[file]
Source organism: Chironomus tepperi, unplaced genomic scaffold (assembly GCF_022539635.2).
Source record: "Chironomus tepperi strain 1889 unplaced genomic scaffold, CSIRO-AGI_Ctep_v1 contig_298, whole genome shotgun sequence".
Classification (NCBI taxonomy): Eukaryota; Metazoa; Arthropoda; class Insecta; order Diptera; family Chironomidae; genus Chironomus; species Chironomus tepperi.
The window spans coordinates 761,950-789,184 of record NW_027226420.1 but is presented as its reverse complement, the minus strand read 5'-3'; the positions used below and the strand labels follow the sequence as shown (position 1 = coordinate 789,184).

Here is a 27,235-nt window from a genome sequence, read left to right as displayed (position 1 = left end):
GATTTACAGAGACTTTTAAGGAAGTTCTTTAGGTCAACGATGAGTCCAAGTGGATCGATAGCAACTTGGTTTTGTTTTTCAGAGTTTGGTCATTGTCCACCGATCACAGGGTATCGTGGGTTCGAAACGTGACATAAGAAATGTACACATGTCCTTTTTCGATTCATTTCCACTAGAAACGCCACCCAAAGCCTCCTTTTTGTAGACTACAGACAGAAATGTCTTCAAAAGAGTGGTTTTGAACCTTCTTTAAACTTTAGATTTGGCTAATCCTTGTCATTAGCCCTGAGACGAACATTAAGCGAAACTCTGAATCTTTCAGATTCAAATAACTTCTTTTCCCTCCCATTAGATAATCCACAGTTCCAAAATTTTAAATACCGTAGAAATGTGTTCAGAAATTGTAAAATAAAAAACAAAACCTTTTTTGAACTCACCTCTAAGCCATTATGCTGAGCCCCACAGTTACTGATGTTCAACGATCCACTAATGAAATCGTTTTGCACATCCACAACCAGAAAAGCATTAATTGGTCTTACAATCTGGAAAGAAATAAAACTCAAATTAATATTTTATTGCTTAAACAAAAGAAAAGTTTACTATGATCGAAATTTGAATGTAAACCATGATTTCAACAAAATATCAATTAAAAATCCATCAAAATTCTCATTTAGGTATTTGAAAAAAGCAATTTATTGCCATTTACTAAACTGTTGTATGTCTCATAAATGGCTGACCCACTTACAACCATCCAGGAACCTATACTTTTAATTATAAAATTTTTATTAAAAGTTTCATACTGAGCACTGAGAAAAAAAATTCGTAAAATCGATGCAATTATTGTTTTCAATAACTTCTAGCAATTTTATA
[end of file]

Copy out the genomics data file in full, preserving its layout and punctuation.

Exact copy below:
Source organism: Chironomus tepperi, unplaced genomic scaffold (assembly GCF_022539635.2).
Source record: "Chironomus tepperi strain 1889 unplaced genomic scaffold, CSIRO-AGI_Ctep_v1 contig_298, whole genome shotgun sequence".
Classification (NCBI taxonomy): Eukaryota; Metazoa; Arthropoda; class Insecta; order Diptera; family Chironomidae; genus Chironomus; species Chironomus tepperi.
The window spans coordinates 761,950-789,184 of record NW_027226420.1 but is presented as its reverse complement, the minus strand read 5'-3'; the positions used below and the strand labels follow the sequence as shown (position 1 = coordinate 789,184).

Here is a 27,235-nt window from a genome sequence, read left to right as displayed (position 1 = left end):
GATTTACAGAGACTTTTAAGGAAGTTCTTTAGGTCAACGATGAGTCCAAGTGGATCGATAGCAACTTGGTTTTGTTTTTCAGAGTTTGGTCATTGTCCACCGATCACAGGGTATCGTGGGTTCGAAACGTGACATAAGAAATGTACACATGTCCTTTTTCGATTCATTTCCACTAGAAACGCCACCCAAAGCCTCCTTTTTGTAGACTACAGACAGAAATGTCTTCAAAAGAGTGGTTTTGAACCTTCTTTAAACTTTAGATTTGGCTAATCCTTGTCATTAGCCCTGAGACGAACATTAAGCGAAACTCTGAATCTTTCAGATTCAAATAACTTCTTTTCCCTCCCATTAGATAATCCACAGTTCCAAAATTTTAAATACCGTAGAAATGTGTTCAGAAATTGTAAAATAAAAAACAAAACCTTTTTTGAACTCACCTCTAAGCCATTATGCTGAGCCCCACAGTTACTGATGTTCAACGATCCACTAATGAAATCGTTTTGCACATCCACAACCAGAAAAGCATTAATTGGTCTTACAATCTGGAAAGAAATAAAACTCAAATTAATATTTTATTGCTTAAACAAAAGAAAAGTTTACTATGATCGAAATTTGAATGTAAACCATGATTTCAACAAAATATCAATTAAAAATCCATCAAAATTCTCATTTAGGTATTTGAAAAAAGCAATTTATTGCCATTTACTAAACTGTTGTATGTCTCATAAATGGCTGACCCACTTACAACCATCCAGGAACCTATACTTTTAATTATAAAATTTTTATTAAAAGTTTCATACTGAGCACTGAGAAAAAAAATTCGTAAAATCGATGCAATTATTGTTTTCAATAACTTCTAGCAATTTTATA